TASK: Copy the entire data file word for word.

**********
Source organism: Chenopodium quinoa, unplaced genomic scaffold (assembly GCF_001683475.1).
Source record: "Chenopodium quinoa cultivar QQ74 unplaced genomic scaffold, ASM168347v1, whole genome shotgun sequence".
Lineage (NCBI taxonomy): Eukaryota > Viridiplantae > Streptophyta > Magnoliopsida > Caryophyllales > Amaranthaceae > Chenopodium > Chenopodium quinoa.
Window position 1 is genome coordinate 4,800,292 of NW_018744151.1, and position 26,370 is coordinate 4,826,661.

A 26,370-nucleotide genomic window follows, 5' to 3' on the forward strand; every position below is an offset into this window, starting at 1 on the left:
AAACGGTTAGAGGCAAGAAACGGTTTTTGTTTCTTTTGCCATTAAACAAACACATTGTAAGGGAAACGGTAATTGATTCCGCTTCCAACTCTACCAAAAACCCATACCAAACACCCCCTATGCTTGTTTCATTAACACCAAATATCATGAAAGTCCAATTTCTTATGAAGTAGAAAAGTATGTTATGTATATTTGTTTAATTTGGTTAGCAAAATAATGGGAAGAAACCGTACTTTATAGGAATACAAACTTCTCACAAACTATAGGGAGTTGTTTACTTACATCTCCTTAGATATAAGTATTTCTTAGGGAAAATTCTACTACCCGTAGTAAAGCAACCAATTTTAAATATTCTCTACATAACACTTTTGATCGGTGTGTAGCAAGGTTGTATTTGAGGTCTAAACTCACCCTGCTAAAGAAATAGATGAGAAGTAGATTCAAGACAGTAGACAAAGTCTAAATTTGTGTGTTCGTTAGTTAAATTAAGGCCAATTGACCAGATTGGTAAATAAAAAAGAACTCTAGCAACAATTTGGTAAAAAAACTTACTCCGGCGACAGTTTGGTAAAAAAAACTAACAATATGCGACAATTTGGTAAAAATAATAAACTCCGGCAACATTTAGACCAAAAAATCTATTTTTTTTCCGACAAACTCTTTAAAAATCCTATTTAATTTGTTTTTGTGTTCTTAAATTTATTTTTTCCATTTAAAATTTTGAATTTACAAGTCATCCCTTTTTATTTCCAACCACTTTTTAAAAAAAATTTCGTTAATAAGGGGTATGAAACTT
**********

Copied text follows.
Source organism: Chenopodium quinoa, unplaced genomic scaffold (assembly GCF_001683475.1).
Source record: "Chenopodium quinoa cultivar QQ74 unplaced genomic scaffold, ASM168347v1, whole genome shotgun sequence".
Lineage (NCBI taxonomy): Eukaryota > Viridiplantae > Streptophyta > Magnoliopsida > Caryophyllales > Amaranthaceae > Chenopodium > Chenopodium quinoa.
Window position 1 is genome coordinate 4,800,292 of NW_018744151.1, and position 26,370 is coordinate 4,826,661.

A 26,370-nucleotide genomic window follows, 5' to 3' on the forward strand; every position below is an offset into this window, starting at 1 on the left:
AAACGGTTAGAGGCAAGAAACGGTTTTTGTTTCTTTTGCCATTAAACAAACACATTGTAAGGGAAACGGTAATTGATTCCGCTTCCAACTCTACCAAAAACCCATACCAAACACCCCCTATGCTTGTTTCATTAACACCAAATATCATGAAAGTCCAATTTCTTATGAAGTAGAAAAGTATGTTATGTATATTTGTTTAATTTGGTTAGCAAAATAATGGGAAGAAACCGTACTTTATAGGAATACAAACTTCTCACAAACTATAGGGAGTTGTTTACTTACATCTCCTTAGATATAAGTATTTCTTAGGGAAAATTCTACTACCCGTAGTAAAGCAACCAATTTTAAATATTCTCTACATAACACTTTTGATCGGTGTGTAGCAAGGTTGTATTTGAGGTCTAAACTCACCCTGCTAAAGAAATAGATGAGAAGTAGATTCAAGACAGTAGACAAAGTCTAAATTTGTGTGTTCGTTAGTTAAATTAAGGCCAATTGACCAGATTGGTAAATAAAAAAGAACTCTAGCAACAATTTGGTAAAAAAACTTACTCCGGCGACAGTTTGGTAAAAAAAACTAACAATATGCGACAATTTGGTAAAAATAATAAACTCCGGCAACATTTAGACCAAAAAATCTATTTTTTTTCCGACAAACTCTTTAAAAATCCTATTTAATTTGTTTTTGTGTTCTTAAATTTATTTTTTCCATTTAAAATTTTGAATTTACAAGTCATCCCTTTTTATTTCCAACCACTTTTTAAAAAAAATTTCGTTAATAAGGGGTATGAAACTT